seerseekersayersage.blogspot.com

seerseekersayersage.blogspot.com

Being my birthday, I decided to reflect today on what I wish this year to be for me. What I’d like to open up more in my life and what seeds I’d like to plant and see come to fruition? Earlier this week we celebrated the Chinese New Year of the Red Fire Monkey. This is the Chinese year whose focus is about letting go, shaking things up a bit and transformation. It bodes of possible chaos, tumultuous turn arounds and the need to go with the flow more than anything else. I suspect for many of us we’re thinking, “Wasn’t that the last five years?”
Year-of-the-Fire-Money

One of the key notes for the year is letting go of things you’ve held onto for too long. There’s that part of my mind that wants to rise up with, “Ugh more personal work. More changing things and less having fun.” But I thought, “How often have I cleaned out my closets and gone to the Salvation Army with all that I’ve collected and felt that awesome feeling of release? How wonderful it’s been to come back home and see all that space now available for something new. How much more lies within me I could jettison for that delicious feeling of release. That wonder at what new might come in.”
god-Ognennoy-obezyanyi

Maybe that’s the trick of this year. The monkey antics we need to embrace. Instead of feeling daunted by work, see ourselves as wild chimps tossing things out of our tree. Swinging from vines and laughing uproariously at what we thought was so important. Maybe the story is not one of chaos and turmoil, but stepping into the wild dance that is unfathomable and letting ourselves go with it.
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So this is my Fire Monkey Chant for today and all the year long:

Bring me storms and bring me rain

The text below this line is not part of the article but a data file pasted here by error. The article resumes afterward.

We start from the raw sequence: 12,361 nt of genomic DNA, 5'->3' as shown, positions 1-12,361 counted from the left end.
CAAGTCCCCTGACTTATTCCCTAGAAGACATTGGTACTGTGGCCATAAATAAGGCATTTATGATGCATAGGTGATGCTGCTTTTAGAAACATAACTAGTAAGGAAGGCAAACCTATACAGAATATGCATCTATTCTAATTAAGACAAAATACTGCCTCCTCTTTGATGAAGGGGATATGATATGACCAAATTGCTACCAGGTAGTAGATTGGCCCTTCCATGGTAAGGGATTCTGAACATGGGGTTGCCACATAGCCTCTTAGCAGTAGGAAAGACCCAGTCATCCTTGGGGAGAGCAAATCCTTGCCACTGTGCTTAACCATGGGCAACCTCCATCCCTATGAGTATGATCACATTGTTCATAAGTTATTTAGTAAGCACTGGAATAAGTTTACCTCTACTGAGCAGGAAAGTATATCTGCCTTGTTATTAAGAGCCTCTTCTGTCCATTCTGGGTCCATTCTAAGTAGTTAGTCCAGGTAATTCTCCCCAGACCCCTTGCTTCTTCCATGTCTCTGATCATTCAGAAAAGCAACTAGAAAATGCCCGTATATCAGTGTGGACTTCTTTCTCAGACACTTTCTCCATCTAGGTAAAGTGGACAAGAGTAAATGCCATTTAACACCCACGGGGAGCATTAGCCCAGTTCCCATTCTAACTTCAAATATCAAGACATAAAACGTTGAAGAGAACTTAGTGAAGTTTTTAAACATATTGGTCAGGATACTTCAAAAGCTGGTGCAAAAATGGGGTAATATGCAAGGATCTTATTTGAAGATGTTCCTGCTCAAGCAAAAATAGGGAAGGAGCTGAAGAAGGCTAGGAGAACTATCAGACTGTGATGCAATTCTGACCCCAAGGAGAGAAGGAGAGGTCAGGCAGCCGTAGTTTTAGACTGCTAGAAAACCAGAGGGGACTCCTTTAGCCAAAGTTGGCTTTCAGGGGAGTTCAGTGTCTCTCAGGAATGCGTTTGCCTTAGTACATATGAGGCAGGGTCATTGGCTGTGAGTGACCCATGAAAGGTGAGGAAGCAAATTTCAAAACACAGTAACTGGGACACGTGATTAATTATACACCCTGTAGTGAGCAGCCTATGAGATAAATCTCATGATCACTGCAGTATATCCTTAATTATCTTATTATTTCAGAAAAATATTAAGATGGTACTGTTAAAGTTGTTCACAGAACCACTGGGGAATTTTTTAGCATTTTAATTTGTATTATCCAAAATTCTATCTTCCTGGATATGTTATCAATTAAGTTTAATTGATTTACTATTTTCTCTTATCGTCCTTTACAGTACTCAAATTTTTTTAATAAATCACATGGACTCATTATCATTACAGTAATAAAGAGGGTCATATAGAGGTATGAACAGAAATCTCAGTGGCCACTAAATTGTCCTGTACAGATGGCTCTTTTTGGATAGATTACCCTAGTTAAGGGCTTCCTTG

Bring me flash floods that wash away my dams
Bring me turmoil that exposes my tenderness
Bring me chaos that shows me my stillness
Bring unexpected turns that I fly around, a monkey girl on her tree
Bring me exposure that I might laugh at what I did not see
Bring me whip cream pies in the face and slips on banana peels
Bring me surprises that I might remember this is all such a wondrous farce
Bring me chimps, macaques and marmosets, sniggering giddily at my flaws
Bring it all down on me until I cannot help but laugh.
Bring me so much that I laugh and laugh until my belly hurts.
Bring me storms and bring me rain.
Bring me flash floods that wash away my dams.
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Bring me the Red Fire Monkey Year that I am left at the end, completely changed, for this is what I wish for my birthday this year. The chance at an adventure that leaves me empty and entirely new.

Peace of Snow

Bird Eagle Snowfall

Bird Eagle Snowfall


The silence pulls me and I offer no resistance. The flakes swirl past the window and I could fall forward, Alice down the rabbit hole. I was born in winter. My name conjures up winter, my colors are winter, my very nose smells the scent of it a month before it arrives. Everything about it fuels my engines and releases me from a thousand worries. I cannot explain it. Winter heals me. Snow invigorates everything I love within myself.
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I sit watching the snow fall now, thick and dense. The world of human chaos comes down with it. The streets empty and the store fronts close. Mother Nature calls all to home, soup to the stove and a fire burning steadily into the night.

miradna.com

miradna.com

This is the peace of snow.

A Hole in Me Pocket

Clement Park at dusk: Photo by Noelle

Clement Park at dusk: Photo by Noelle

I most certainly have a hole in me pocket. Every day I am full of time, but before I know it half of it is gone out a hole in me pocket. I stitch the blasted thing up, but the next afternoon I find myself in the same straits. Too much to do and not enough time to do it in. For someone who praises peace and breathing room this damn hole is most bothersome indeed.

It seems no small irony that all of our technological advances were intended to give us time and yet I feel more robbed by them every day. I was reading an article about the Greek isle of Ikaria. The New York Times dubbed it the place where people forget to die. They have an extraordinary number of octogenarians. They say their lifestyle hasn’t changed in a hundred years. They walk everywhere and garden. They remain connected to their faith and dine on fresh food and good wine. They never hurry. They sit in the sun without sunblock. They laugh a lot. This story plays itself out in Okinawa, Japan, too. People bike and carry their own groceries, and eat fresh food each day. They stay connected to their passions and talents. They breathe slower and speak less of troubles.

Autumn Leaf: Photo by Noelle

Autumn Leaf: Photo by Noelle